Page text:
Bruce does not have an easy life. His wife left him years ago, his construction job leaves him exhausted at the end of each day, and his cat Selina (a joke Batman fans will likely get) is his only companion. One day Bruce forgets to leave water out for the cat, and Selina makes her way to the bathroom trying to find something to drink. Suddenly and inexplicably, Selina is savagely devoured by the newly sentient bathtub. Yes, strangeness is afoot chez Bruce. Things get even more bizarre, though, when our hero, needing a good soak for his aching muscles, heads off for the bath where he is… How shall I put this…?

He’s sexually assaulted by the bathtub. Needless to say that’s not something Bruce takes lightly.

It’s a brief tale but Pyle makes use of the pages he has. Down the Drain is fast paced, creepy, and downright bizarre. There’s some dark humor here, but he always takes the horror seriously, which I respect. The ebook is available for just $.99 at Amazon.com and Barnes and Noble.


Should We Judge This Book By Its Cover? – Part 3 – “Slob” by Rex Miller

Slob by Rex MillerRex Miller’s Slob has been on my “oh, I should read that one” list since the early 90s or so. The book was mentioned in Twilight Zone magazine a lot back in the day, and was often sited as a prime example of the then budding fad of splatterpunk fiction, which was basically over the top horror for the MTV generation. Slob tells the tale of a brutal yet brilliant serial killer who goes by the deceptively ordinary sounding name Chainsaw Chaingang. There were some comic books based on the book awhile ago, but the amateurish art was a turn-off for me, and that became one more reason for me to put off reading the book. I currently have the ebook sample on my Nook, but time will tell if I ever get around to it.

This time out, the new versus old debate seems like a no-brainer. Neither gives any specifics about the book, but the original Onyx paperback version on the left has a nice dark energy to it, and I love how the chain link works directly into the title. It’s a great bit of pre-Photoshop design work. That new one just does not entice me in the slightest. The layout is consistent with other Miller books in current release, but the imagery here is maddeningly bland. What does everyone else think?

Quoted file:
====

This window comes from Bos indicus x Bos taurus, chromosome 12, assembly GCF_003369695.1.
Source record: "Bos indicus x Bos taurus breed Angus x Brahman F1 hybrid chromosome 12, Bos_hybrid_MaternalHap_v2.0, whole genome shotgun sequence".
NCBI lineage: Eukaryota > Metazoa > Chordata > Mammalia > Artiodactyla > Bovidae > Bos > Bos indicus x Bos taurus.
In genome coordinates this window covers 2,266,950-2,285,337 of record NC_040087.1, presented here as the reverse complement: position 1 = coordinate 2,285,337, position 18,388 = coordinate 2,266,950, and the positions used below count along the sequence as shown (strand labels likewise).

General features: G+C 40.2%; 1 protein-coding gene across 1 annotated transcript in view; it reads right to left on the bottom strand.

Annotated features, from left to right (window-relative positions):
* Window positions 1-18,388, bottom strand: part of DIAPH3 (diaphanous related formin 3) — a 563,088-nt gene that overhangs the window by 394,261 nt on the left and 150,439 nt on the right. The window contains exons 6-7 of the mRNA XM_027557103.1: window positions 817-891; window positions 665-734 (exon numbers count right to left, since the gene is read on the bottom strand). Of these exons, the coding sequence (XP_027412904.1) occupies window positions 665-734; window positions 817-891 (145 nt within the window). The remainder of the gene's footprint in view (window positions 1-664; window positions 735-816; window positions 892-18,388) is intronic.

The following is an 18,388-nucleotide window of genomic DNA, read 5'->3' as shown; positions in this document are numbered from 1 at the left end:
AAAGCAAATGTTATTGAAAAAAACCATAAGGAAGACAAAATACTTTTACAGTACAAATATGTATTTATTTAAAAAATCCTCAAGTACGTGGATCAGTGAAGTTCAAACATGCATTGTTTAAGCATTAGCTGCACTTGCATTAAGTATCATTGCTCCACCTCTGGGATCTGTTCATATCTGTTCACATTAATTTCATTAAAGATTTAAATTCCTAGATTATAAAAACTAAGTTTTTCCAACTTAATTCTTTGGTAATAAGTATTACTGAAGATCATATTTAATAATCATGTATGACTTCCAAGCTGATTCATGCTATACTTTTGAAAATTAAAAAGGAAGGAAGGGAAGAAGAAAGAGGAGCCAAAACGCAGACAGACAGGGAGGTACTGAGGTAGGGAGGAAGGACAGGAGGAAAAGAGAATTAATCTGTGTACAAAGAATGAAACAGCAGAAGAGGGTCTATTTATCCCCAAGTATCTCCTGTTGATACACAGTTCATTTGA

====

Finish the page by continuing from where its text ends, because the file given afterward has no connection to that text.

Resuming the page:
Zombies: The Recent Dead, Edited by Paula Guran, ANTHOLOGY REVIEW Part 9

Zombies: The Recent DeadFormat: NOOKbook
Publisher: Prime Books
Publication Year: 2010

Every time I read something by David Schow I get the impression he is trying desperately to impress the reader with his flashy prose and vocabulary. In this case the very title of the story “Obsequy” (a funeral rite or ceremony) sent me scrambling for the dictionary. It’s an approach to word choice that would make hipsters proud (yeah, it’s a pretty obscure little word, you’ve probably never heard of it). Schow seems to spend $5 to $10 on a sentence when often a $1.50 will get the job done:

Their retinue of perception was so predictable  that it was almost comically dull.

Jacky’s tone suggested that he was one of those people with an almost canine empathy to discord.

Doug Walcott is a former middle school teacher who wants, no, needs to get out of the town of Triple Pines. His patience with the small town redneck burg he’s been living in is at an end and he’s got a hankering for greener pastures, a point Schow repeats ad nauseum. I think we’re supposed to empathize with Doug, but his attitude toward small town life, justified though it may be, comes off as self-righteous and condescending. We’re supposed to feel for him and his plight, but he’s being such a dick about it.

His current job is on a work crew, digging up the mortal remains of his fellow citizens so the cemetery can be relocated. Anyone who has seen Poltergeist will tell you this can not end well. Sure enough, the residence of the rifled graves make their way into town one night, aiming to add a few citizens to the necropolis. Some of the returned dead are in better shape than others, most notably Michelle, Doug’s late girlfriend. She seems whole and just as passionate as when they were together, but Michelle is out to steal Doug’s body heat one degree at a time.

“Obsequy” is an OK little story, though it seems to exist as an outlet for Schow’s cynicism about small town life and American burial customs. I think there’s too much writing and not enough storytelling going on here.



UR by Stephen King – Horror Novella Review

UR by Stephen KingFormat: Kindle
Publisher: Storyville, LLC via Amazon Digital Services
Publication Year: 2009

This was another first for me. Stephen King’s novella UR is available only as an ebook for the Kindle or an audio book. This makes sense, actually, because a Kindle is actually one of the main characters. I’m a Nook user, though, so what to do? Fortunately, I also have an iPhone in my electronic arsenal and the Kindle app is a free download. I often use the Nook app to read on my phone during lunch, waiting at the dentist, or whenever I have some time to kill, so it acts as a backup when I don’t have my Nook handy. UR is probably the longest piece I’ve read on the phone, but I’m happy to report the reading experience was quite comfortable despite the smaller back lit screen. Once I switched back to the Nook the bigger E Ink screen was very welcome, but the iPhone will definitely do in a pinch.